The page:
Polish civil service
Improving integrity and preventing corruption
Dr. Jacek Czaputowicz
Deputy Head of the Civil Service, Poland
OECD MENA Initiative
Working Group on Civil Service Reform and Integrity
Rabat, 18-19 July 2005
Polish experience
Under the communist regime:
• no clear legal rules concerning the system
of civil service, recruitment, promotion and
training
• arbitrary decision in different sectors of
public administration
• demonstration of political loyalty
0%
rate of affirmative opinions
politicians
state public servants
local public servants
labour union leaders
managers of companies
lawyers
policemen
20%
judges
doctors
clergy
40%
journalists
60%
teachers
62%
nurses
80%
university teachers
Professional honesty & integrity
(public opinion research)
57%
43%41%
33% 30%
20%19% 16%
15%
10% 9% 9%
6%
Types of corruption
Type of corruption
Incidence:
frequent and very frequent
Nepotism
87%
Bribery
84%
Settlement of contracts:
- for friends
- for own profits
Financing of parties
from public money
81%
78%
74%
Source: Korupcja, nepotyzm, nieuczciwy lobbing. Komunikat z badań [Corruption, nepotism, dishonest
lobbing. Research Bulletin], CBOS, Warsaw, January 2004
Constitution of the RP
Article 153
1. A corps of civil servants shall operate in the organs of
government administration in order to ensure a
professional, reliable, impartial and politically neutral
discharge of State’s obligations.
2. The Prime Minister shall be the superior of such corps of
civil servants.
Civil Service System
rec ru itm en t of em p loyees
em ploym ent contract
of lim ited duration
6 m onths
p rep aratory s ervic e an d exam in ation
em ploym ent contract
of unlim ited duration
2 years
q u alific ation p roc ed u re
nom ination
c om p etition s for s en ior p os ition s
cu rren t
em p loyees
Civil Service corps members
- rights and duties
civil service employee
civil servant
Ban on the public manifest of political beliefs
Ban on participating in strikes and actions of protest, which interfere with
functioning of the office
Ban on performing functions within
trade unions
Ban on establishment or participating
in political parties
Ban on combining employment
in CS with self-government
councillor’s status
Anti-corruption Act - 1997
Public officials cannot:
• be members of management, supervisory boards, audit
commissions or be employed in companies under commercial law
• be members of executive boards of foundations that conduct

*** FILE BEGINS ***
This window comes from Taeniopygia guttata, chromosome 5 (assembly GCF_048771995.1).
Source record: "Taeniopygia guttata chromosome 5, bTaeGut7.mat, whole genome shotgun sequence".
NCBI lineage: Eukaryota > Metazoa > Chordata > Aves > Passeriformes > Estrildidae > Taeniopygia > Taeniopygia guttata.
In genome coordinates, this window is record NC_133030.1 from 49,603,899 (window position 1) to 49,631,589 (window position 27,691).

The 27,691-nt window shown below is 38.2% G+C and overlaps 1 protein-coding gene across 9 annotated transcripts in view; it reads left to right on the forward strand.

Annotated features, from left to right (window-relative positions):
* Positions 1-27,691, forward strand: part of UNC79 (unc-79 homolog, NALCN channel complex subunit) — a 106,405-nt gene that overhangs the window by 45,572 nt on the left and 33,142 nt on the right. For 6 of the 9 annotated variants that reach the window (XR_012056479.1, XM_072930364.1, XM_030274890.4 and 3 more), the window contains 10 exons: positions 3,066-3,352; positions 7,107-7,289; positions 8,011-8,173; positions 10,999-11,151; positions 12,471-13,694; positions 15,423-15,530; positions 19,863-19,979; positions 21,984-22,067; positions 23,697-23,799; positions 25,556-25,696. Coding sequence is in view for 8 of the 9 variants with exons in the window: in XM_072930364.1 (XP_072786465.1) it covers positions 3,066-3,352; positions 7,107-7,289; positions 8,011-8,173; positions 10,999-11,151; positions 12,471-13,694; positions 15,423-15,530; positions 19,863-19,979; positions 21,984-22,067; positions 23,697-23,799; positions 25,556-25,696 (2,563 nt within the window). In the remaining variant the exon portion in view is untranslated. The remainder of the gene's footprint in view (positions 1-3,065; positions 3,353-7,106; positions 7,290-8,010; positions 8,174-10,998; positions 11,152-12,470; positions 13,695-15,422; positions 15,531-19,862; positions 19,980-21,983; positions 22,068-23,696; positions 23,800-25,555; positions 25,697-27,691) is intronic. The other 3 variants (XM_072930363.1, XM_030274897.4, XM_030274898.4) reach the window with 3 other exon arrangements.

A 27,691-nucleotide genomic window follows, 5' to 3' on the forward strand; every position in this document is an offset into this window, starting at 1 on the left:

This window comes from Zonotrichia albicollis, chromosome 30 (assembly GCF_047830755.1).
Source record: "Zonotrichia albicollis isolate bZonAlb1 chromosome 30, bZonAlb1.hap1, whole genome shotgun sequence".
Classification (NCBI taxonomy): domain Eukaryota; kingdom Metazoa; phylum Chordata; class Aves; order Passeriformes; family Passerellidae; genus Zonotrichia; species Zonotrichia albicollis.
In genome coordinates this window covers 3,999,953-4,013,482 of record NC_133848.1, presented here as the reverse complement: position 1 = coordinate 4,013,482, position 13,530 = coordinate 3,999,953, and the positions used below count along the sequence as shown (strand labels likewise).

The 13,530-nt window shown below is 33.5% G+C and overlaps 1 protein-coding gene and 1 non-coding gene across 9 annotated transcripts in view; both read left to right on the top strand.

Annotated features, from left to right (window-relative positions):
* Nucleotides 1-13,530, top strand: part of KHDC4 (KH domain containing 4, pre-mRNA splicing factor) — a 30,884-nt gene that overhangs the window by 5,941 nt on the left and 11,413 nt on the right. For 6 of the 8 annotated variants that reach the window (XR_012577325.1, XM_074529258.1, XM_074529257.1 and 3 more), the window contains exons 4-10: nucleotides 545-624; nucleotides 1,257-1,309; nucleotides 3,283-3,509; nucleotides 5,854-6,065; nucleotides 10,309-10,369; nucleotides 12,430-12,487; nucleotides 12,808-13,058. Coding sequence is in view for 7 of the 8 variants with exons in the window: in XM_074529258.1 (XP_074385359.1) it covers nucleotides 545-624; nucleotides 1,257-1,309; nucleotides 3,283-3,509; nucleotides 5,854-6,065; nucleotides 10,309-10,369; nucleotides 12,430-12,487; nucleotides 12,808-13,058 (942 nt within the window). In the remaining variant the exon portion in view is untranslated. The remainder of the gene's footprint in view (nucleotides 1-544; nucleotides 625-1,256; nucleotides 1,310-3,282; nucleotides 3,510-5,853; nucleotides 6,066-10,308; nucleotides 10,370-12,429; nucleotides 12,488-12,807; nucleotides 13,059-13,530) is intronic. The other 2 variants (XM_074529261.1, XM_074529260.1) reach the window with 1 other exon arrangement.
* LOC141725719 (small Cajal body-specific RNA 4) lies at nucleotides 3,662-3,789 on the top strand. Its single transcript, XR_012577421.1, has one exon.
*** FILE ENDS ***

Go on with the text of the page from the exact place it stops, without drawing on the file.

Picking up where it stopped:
business activity
• hold more than 10% of the shares in companies
Mechanisms:
• profit registry
• annual assets disclosure statement
• declaration concerning the spouse’s business activities
Scope:
• Highest state officials and Constitutional Tribunal members
• Managerial positions in government and local administration
• DG and control officials of Supreme Control Chamber
• State-owned agencies, enterprises and banks management
Anti-corruption strategy
Objectives:
• effective detection of corruption
• implementation of effective mechanism
• improving public awareness and promotion of ethical
models of behaviour
System should include:
• reorganisation of legislation
• propagation the knowledge on the hazards and
consequences of corruption practices
• importance of high-level leadership, civil society
participation and scrutiny
• engagement of relevant professional groups (judges,
academies)
Code of Ethics
- constitutional principles
The civil service corps members shall:
- perform their duties reliably
- enhance their competencies
- be impartial in the execution of their assignment and duties
- be politically neutral
• Inspirations
- The Recommendation made by the Committee of Ministers of
the Council of Europe No R (2000)10
- The Nolan’s Code
- The United States Code of professional ethics of civil services
employee
- The Ethical code of the United States Public Administration
Association
Career & position
model
Career system
France
Germany,
Spain,
Romania,
Bulgaria
Poland
Position system
The Netherlands,
Estonia
Canada,
New Zealand,
Sweden,
Great Britain
Delegation and individualisation approaches
to HR practices
Challeges and difficulties
• Change of mentality and habits
• Lack of sufficient financial resources
• High influence of political pressure groups particularly
in local administration
• Fragmentation of Public Administration – a need for
the whole government approach
• Tension between the long-term and short-term
perspectives
• Strengthening the civil service & ethical behaviour
Forces behind reforms
• Young people - well educated, with knowledge of
languages
• National School of Public Administration
• Role of unemployment & budgetary constrains
• Public opinion’s pressure
• Civil society’s involvement: Transparency
International, Batory Foundation: Anti-corruption
Program,Institute for Public Affairs
• Role of international institutions: UE, OECD,
SIGMA, Council of Europe, World Bank
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